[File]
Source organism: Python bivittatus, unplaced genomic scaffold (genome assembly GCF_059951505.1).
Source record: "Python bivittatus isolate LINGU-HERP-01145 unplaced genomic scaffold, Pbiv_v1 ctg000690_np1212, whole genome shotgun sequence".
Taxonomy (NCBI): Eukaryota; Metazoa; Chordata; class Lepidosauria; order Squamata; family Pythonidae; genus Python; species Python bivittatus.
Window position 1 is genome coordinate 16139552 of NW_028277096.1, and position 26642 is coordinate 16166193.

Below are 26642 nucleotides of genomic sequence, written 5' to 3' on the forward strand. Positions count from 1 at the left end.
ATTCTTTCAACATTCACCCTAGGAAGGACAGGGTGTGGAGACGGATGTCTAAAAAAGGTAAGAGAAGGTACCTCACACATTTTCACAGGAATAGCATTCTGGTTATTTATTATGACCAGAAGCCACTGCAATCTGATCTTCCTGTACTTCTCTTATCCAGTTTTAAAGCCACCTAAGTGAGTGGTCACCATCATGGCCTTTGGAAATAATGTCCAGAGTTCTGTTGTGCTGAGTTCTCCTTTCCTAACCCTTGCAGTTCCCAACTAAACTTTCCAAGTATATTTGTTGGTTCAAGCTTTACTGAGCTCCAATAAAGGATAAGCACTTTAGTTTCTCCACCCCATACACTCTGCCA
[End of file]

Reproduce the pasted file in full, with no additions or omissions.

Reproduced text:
Source organism: Python bivittatus, unplaced genomic scaffold (genome assembly GCF_059951505.1).
Source record: "Python bivittatus isolate LINGU-HERP-01145 unplaced genomic scaffold, Pbiv_v1 ctg000690_np1212, whole genome shotgun sequence".
Taxonomy (NCBI): Eukaryota; Metazoa; Chordata; class Lepidosauria; order Squamata; family Pythonidae; genus Python; species Python bivittatus.
Window position 1 is genome coordinate 16139552 of NW_028277096.1, and position 26642 is coordinate 16166193.

Below are 26642 nucleotides of genomic sequence, written 5' to 3' on the forward strand. Positions count from 1 at the left end.
ATTCTTTCAACATTCACCCTAGGAAGGACAGGGTGTGGAGACGGATGTCTAAAAAAGGTAAGAGAAGGTACCTCACACATTTTCACAGGAATAGCATTCTGGTTATTTATTATGACCAGAAGCCACTGCAATCTGATCTTCCTGTACTTCTCTTATCCAGTTTTAAAGCCACCTAAGTGAGTGGTCACCATCATGGCCTTTGGAAATAATGTCCAGAGTTCTGTTGTGCTGAGTTCTCCTTTCCTAACCCTTGCAGTTCCCAACTAAACTTTCCAAGTATATTTGTTGGTTCAAGCTTTACTGAGCTCCAATAAAGGATAAGCACTTTAGTTTCTCCACCCCATACACTCTGCCA